Unsurprising confession time: I’m slightly obsessed with castles. Peleș Castle is a Neo-Renaissance castle in the Carpathian Mountains, near Sinaia, in Prahova County, Romania, on an existing medieval route linking Transylvania and Wallachia, built between 1873 and 1914.
I blame Hollywood, Walt Disney and a raging childhood addiction to turning pages that transported a young Kiwi girl from a humble New Zealand backyard to galloping around the world astride a noble steed, tresses streaming in the air.
While castles built from the 14th to the 18th centuries throughout Romania and Europe are strong and austere fortresses built mainly for defence against invaders, those erected beginning in the late 1800s like the beautiful Pelese Castle are imposing and luxurious.
Relatively new compared to many, Peles Castle isn’t a medieval stone concoction that royal generations shaped to fit their needs, but an elegant series of 160 rooms filled with priceless art, Murano crystal chandeliers, German stained-glass windows and Cordoba leather-covered walls. Nestled at the foot of the Bucegi Mountains in the picturesque town of Sinaia, Peles Castle is a masterpiece of German new-Renaissance architecture, considered by many to be one of the most stunning castles in Europe.
The craftmanship, the attention to detail, the central heating/air conditioning system – this is a castle I could happily move into. In fact, we got so ensconced that Mr Kiwi and I discussed freighting the cat over from London. True story.
From chambers housing wickedly sharp weapons…
….and the occasional suit of armour…
…to rooms decorated in a style unique to Romanian society – and made from local materials.
I’ve often been accused of Princess and the Pea-like behaviour (especially when it comes to pillow selection and making sure that bedrooms are properly dark at night – no random LEDs allowed), but I just think it shows my royal bloodline – in fact my Mum’s family has a genuine heraldic crest that features ermine on it.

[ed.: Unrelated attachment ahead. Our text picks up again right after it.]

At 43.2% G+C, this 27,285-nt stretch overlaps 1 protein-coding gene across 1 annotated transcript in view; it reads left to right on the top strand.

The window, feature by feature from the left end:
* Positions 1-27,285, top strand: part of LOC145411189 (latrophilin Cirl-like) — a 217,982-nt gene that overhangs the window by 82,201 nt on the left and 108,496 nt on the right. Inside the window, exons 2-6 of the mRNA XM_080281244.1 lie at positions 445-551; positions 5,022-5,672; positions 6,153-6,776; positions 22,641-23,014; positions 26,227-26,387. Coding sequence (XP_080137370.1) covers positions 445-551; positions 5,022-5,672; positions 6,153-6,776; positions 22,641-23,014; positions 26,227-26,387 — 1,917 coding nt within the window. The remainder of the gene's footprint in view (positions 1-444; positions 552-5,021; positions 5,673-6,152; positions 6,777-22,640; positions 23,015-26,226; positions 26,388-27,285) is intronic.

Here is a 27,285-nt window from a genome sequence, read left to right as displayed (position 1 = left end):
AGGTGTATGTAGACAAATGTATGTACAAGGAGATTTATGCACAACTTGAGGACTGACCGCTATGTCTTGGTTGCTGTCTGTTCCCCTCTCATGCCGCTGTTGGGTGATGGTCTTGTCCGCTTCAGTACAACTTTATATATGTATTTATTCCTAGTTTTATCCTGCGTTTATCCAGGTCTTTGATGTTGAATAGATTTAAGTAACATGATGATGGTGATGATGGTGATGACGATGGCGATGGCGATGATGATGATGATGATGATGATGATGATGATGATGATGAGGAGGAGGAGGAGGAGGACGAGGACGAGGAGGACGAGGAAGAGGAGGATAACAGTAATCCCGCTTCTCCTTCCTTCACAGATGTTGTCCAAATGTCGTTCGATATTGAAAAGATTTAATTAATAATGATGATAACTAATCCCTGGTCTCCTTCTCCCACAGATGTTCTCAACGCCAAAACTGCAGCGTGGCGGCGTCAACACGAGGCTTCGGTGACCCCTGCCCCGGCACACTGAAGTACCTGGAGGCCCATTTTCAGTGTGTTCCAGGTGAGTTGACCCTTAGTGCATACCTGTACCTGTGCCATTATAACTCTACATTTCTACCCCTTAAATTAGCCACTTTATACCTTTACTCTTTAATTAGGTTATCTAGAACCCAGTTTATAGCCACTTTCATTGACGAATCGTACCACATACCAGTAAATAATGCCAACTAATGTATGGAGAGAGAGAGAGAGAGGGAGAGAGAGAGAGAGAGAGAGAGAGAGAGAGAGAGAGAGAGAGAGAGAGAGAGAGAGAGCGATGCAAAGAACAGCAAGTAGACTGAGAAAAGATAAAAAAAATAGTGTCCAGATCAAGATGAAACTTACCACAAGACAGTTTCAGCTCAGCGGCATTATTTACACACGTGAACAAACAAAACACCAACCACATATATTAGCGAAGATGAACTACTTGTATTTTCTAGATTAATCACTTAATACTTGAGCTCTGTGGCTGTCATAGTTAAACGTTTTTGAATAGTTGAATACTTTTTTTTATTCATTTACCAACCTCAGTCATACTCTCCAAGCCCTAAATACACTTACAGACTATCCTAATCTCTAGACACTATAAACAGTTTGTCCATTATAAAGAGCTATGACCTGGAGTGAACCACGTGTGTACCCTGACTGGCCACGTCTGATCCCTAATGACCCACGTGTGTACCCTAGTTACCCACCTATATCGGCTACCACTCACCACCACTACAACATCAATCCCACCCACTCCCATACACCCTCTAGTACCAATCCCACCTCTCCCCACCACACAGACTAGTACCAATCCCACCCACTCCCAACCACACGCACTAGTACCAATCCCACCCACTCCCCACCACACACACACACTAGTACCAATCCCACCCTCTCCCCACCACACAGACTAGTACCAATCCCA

The funniest fact we found out on our walking tour? That the King would often have 10-minute standing meetings, and for the lowest caste of visitors, wouldn’t extend a full hand to shake, only his pinky finger. The higher in standing you were considered, the more of his hand you would be designed to shake.
My favourite room? The old music room featuring stained glass windows depicting traditional Romanian fairy tales, and canvases by Dora Hitz, the German-born court painter of the Romanian royal family, depicting fairytales put into lyrics by Queen Elisabeth, who wrote poetry and painted under the pen name Carmen Sylva.
Just beautiful – and especially so in the light dusting of snow on the surrounding terraces and gardens.
Not such a bad Monday coffee & cake view, huh?
Top Tips for visiting Peles Castle:
- Check the opening times BEFORE you go. There are often days where Peles Castle isn’t open including during the whole month of November, every year, Peles castle is closed for cleaning and it can be seen from outside only, from the Royal Gardens. For this month, tourists can visit his smaller replica, Pelisor castle, located around 200 m from Peles castle.
- Avoid visiting during weekends in the warm season as it is very crowded and you can wait too long to enter. It’s also better to visit the castle in the afternoon – in the morning there are many tour buses that are stopping here with large groups and the pleasure of visiting the castle will be gone for good.
- The roads leading to Peles are incredibly windy and narrow.
- A day trip from Bucharest is definitely workable – just make sure not to visit on a weekend when the weather is good and there is snow on the nearby hills – the traffic snarlups can be horrific (we skipped that by staying in Brasov for a couple of days.
- As an individual, you will not have the option to book tour guide or hop on a tour as the castle does not offer this facility for individual tourists. Each room has info panels but for this castle particularly, the panels cannot tell you so many stories about the royal family of Romania who lived there in the summer months.
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